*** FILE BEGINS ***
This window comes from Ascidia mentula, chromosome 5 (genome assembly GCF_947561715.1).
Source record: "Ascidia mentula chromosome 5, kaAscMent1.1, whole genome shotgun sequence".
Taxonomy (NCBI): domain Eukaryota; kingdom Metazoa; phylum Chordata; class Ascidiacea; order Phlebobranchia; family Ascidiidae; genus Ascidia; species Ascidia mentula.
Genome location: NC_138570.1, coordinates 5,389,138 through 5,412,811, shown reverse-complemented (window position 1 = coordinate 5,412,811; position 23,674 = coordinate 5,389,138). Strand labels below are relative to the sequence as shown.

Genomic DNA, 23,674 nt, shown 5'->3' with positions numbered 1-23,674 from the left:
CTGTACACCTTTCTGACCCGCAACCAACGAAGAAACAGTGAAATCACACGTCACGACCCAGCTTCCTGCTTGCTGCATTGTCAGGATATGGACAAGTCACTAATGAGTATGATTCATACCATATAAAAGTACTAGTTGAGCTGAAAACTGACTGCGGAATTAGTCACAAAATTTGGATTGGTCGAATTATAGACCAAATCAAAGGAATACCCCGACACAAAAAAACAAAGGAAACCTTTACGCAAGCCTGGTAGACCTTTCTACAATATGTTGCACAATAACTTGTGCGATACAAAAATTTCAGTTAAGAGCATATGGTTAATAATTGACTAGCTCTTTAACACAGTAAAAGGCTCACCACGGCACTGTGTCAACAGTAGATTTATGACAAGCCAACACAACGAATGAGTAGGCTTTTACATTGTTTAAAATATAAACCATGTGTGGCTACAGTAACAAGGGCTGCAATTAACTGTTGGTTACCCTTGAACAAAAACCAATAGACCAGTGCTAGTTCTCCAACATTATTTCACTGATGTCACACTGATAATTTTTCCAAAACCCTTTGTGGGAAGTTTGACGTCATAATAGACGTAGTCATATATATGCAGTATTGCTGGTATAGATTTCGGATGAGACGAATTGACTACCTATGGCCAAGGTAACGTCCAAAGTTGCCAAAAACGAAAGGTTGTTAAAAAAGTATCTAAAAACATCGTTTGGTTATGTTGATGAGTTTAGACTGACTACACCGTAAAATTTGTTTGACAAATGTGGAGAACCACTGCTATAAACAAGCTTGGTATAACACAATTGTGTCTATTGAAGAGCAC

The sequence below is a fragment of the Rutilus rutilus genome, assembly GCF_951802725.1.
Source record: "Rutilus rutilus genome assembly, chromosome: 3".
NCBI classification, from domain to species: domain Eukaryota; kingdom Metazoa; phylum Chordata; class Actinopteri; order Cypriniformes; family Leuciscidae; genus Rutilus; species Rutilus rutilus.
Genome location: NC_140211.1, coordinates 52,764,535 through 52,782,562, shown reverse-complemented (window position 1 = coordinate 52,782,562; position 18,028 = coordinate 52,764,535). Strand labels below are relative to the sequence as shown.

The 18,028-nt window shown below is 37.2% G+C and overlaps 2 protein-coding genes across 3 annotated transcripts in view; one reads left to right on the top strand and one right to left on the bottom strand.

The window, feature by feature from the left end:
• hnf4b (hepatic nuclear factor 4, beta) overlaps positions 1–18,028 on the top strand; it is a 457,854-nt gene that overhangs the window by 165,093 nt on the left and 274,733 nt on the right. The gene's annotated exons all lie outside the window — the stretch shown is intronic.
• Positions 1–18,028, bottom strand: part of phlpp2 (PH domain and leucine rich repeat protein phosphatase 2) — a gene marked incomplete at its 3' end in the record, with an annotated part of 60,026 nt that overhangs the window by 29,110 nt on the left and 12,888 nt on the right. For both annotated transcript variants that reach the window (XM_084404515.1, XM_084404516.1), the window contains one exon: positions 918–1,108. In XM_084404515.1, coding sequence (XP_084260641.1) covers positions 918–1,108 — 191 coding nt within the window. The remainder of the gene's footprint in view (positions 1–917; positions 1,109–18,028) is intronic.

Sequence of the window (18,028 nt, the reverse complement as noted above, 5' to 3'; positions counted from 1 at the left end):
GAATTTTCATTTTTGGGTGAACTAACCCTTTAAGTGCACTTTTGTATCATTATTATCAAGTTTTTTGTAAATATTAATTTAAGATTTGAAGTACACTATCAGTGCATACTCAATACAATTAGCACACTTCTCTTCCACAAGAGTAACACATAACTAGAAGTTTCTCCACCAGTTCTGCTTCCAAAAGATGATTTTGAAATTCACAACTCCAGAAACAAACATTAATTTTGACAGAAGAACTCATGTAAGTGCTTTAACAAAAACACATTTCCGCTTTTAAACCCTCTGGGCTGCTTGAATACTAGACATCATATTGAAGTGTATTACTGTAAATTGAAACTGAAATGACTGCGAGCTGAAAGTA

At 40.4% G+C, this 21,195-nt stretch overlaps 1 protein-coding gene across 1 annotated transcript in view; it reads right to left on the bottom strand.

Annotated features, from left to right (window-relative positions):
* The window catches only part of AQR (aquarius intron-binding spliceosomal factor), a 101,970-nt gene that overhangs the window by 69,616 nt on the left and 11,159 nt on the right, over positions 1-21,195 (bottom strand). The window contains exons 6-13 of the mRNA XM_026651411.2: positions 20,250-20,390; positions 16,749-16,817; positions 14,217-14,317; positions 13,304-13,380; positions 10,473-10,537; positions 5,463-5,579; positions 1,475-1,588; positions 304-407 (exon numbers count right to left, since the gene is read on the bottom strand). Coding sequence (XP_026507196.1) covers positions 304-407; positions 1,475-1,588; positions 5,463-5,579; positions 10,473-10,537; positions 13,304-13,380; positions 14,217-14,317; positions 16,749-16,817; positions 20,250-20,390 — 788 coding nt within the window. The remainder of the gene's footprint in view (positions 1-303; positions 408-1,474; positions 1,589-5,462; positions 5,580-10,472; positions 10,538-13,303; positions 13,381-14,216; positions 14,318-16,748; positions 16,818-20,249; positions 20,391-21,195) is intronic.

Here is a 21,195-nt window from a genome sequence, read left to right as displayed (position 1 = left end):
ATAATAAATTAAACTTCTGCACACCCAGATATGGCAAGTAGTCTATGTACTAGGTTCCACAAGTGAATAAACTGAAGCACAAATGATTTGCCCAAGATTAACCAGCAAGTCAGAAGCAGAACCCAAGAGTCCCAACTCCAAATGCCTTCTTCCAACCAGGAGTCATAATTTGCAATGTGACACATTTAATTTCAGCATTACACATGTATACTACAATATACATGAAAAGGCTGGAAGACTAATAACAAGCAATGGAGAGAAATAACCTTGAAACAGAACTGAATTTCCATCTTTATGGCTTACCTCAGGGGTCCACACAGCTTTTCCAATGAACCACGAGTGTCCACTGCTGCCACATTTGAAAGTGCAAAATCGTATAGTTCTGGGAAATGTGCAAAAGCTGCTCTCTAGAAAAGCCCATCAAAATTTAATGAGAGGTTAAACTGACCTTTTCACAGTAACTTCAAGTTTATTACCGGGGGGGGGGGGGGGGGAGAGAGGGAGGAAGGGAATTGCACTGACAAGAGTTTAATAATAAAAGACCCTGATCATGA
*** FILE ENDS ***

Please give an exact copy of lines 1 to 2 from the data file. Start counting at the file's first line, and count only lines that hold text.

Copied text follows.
This window comes from Ascidia mentula, chromosome 5 (genome assembly GCF_947561715.1).
Source record: "Ascidia mentula chromosome 5, kaAscMent1.1, whole genome shotgun sequence".